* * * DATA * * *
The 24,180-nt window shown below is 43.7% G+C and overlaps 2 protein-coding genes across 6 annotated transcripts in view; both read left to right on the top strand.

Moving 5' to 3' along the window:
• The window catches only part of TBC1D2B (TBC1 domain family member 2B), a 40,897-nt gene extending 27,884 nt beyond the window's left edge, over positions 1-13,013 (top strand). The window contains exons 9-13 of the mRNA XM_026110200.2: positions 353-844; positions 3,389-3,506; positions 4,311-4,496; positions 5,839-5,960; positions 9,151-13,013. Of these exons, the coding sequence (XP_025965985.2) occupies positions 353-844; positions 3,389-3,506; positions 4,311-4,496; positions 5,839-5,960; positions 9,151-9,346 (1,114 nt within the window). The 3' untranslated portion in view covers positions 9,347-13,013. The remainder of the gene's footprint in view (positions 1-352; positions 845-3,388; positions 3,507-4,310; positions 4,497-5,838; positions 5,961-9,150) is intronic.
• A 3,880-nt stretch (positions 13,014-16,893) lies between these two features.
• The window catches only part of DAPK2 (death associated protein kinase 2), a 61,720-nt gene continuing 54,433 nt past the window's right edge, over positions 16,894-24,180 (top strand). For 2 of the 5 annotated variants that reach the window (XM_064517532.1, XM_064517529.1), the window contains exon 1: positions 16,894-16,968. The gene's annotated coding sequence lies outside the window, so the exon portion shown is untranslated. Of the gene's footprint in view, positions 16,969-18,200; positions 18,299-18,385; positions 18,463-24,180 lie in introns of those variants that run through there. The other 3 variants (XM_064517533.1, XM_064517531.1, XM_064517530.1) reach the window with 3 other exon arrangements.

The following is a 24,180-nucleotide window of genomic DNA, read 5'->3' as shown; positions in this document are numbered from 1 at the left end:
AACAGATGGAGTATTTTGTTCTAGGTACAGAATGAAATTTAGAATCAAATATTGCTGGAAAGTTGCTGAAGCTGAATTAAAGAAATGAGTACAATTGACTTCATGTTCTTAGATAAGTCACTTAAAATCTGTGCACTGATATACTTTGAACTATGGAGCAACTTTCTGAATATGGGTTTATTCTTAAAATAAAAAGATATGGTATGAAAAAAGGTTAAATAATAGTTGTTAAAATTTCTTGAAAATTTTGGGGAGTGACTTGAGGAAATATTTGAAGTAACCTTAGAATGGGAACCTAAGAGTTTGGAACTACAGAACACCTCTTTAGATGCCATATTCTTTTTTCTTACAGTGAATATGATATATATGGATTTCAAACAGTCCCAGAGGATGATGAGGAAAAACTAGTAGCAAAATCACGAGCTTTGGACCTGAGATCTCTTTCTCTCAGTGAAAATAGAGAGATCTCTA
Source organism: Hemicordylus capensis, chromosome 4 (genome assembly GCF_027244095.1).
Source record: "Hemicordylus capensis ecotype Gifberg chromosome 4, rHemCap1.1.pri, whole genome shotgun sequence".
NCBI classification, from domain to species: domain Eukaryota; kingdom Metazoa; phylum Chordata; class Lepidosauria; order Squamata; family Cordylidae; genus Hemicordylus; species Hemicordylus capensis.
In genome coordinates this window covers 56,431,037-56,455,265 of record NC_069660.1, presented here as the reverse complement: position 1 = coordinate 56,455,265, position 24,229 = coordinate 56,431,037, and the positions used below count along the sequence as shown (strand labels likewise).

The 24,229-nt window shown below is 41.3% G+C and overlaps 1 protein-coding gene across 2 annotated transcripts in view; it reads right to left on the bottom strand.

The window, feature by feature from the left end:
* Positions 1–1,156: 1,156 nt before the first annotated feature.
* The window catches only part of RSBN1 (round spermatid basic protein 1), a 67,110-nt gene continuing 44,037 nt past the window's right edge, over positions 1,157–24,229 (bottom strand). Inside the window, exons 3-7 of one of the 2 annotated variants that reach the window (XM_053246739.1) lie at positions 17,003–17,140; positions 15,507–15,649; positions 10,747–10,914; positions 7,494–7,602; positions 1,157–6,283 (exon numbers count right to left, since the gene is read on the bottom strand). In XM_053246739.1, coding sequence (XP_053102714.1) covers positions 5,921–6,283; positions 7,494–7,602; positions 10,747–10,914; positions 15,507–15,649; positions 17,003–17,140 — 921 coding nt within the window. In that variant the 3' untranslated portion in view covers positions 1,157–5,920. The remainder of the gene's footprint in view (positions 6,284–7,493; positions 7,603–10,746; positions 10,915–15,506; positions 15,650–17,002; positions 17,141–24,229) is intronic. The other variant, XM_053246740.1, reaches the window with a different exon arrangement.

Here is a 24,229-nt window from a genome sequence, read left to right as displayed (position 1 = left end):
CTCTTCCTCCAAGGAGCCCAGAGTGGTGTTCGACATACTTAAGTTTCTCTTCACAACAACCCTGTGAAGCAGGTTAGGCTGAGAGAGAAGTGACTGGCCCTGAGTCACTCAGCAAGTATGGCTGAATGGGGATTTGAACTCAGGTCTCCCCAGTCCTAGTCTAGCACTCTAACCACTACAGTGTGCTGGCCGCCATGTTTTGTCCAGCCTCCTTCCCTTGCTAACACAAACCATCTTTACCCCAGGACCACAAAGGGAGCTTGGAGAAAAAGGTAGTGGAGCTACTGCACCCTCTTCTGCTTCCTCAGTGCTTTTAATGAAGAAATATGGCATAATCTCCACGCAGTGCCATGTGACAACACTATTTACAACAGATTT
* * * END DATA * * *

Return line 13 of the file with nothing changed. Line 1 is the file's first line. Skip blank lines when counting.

The window, feature by feature from the left end: